Aside from inspiring a new generation of comics, the actress starred in the first prime-time sitcom to feature an Asian-American family (All-American Girl) and appeared in US shows such as Drop Dead Diva and 30 Rock.

In the past, racism, homophobia, sexism – all these things that were really difficult – were very commonplace in comedy. But now the perspective is shifting
Margaret Cho

“My mission now is to [make sure people] understand Asians as Americans, and we’ve been here since the railroads,” she says. “Our story in American history has really been largely erased.

“I’m hoping to bring those stories to life, whether it is from 1849 on, chronicling all of these events, whether it’s the Chinese Exclusion Act [an 1882 law prohibiting immigration of Chinese labourers to the US], whether it’s the Japanese internment camps [of the second world war], to the [1992 Los Angeles] uprising after the Rodney King riots to now.”
Given the rise in anti-Asian hate crimes in the United States, Cho turned to her roots – comedy – to process the shocking and traumatic events.

“The only way that I can find any way to have hope in it is to find humour in it, which is really quite difficult to do, actually. But that’s my job – to try,” she says.

“You have a responsibility to your community to present it in a way that is very meaningful and respectful, but at the same time, it has to be funny.”

Cho is known for her unapologetic, brash and bold style of comedy. Photo: Margaret Cho

The political landscape has changed since Cho started her career doing stand-up at comedy clubs in the 1990s. Now, among some comedians and audiences, self-censorship, wokeness and political correctness have all been criticised as impediments to true comedy.

Cho herself is known for her unapologetic, brash and bold style of comedy, but she recognises the importance of being mindful and nuanced when talking about specific subjects – especially topics like anti-Asian hate crimes – with consideration of how her material might be viewed in 20 years’ time.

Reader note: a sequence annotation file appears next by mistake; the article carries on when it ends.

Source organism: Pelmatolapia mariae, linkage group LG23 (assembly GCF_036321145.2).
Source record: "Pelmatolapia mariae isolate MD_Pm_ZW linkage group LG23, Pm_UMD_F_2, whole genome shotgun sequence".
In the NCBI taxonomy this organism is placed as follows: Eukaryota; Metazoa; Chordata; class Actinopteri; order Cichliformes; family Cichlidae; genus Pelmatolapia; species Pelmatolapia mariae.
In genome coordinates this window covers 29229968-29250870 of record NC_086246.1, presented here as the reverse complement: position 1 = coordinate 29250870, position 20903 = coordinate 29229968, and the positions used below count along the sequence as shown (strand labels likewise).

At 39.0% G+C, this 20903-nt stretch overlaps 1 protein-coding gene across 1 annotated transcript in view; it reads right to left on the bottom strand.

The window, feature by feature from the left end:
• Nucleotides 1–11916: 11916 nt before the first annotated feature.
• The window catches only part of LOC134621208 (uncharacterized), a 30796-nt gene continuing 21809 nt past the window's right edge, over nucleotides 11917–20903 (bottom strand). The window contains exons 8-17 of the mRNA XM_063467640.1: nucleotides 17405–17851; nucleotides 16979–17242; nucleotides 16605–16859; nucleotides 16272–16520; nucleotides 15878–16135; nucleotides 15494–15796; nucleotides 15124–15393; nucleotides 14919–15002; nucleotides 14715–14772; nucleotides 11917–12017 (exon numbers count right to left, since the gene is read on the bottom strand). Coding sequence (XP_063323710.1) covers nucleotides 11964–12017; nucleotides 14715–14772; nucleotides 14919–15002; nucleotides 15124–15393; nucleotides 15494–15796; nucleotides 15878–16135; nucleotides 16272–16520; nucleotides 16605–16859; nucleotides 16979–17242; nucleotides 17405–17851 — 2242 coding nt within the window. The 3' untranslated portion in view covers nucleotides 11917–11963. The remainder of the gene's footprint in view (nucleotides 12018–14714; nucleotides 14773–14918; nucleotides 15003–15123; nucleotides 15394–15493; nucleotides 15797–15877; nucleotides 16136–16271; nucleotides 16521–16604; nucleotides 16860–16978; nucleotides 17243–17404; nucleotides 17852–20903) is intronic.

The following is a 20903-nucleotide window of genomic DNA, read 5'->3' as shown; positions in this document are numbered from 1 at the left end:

“In the past, racism, homophobia, sexism – all these things that were really difficult – were very commonplace in comedy,” she says. “But now the perspective is shifting, and so we’re asking comedians to be more thoughtful about what their words are saying.

“I appreciate that … I have very strong beliefs and I really do also want to be a good comedian. So there’s a lot of challenges, but I think it’s just about trying to meet that challenge.”

Cho performs in California during Stephanie Miller’s Sexy Liberal Blue Wave Tour in 2018. Photo: Getty Images

Asian-American representation in the media has come a long way – when Cho began her career, she did not have anyone to look up to. The racism, she says, came from the “invisibility” that Asian-Americans faced.

As one of the first Asian-Americans to make it into mainstream media, she considers younger comedians like Joel Kim Booster, Bowen Yang – both also star in Fire Island – and Ali Wong to be her “children”, and hopes that there will be more representation in the future.

“It’s really exciting, because people give me a lot of credit too, for inspiring them. So I think it’s really my greatest achievement to have inspired a new generation to take on Asian-American entertainment, comedy, stand-up comedy in particular … I’m very proud of what I’ve been able to do,” she says.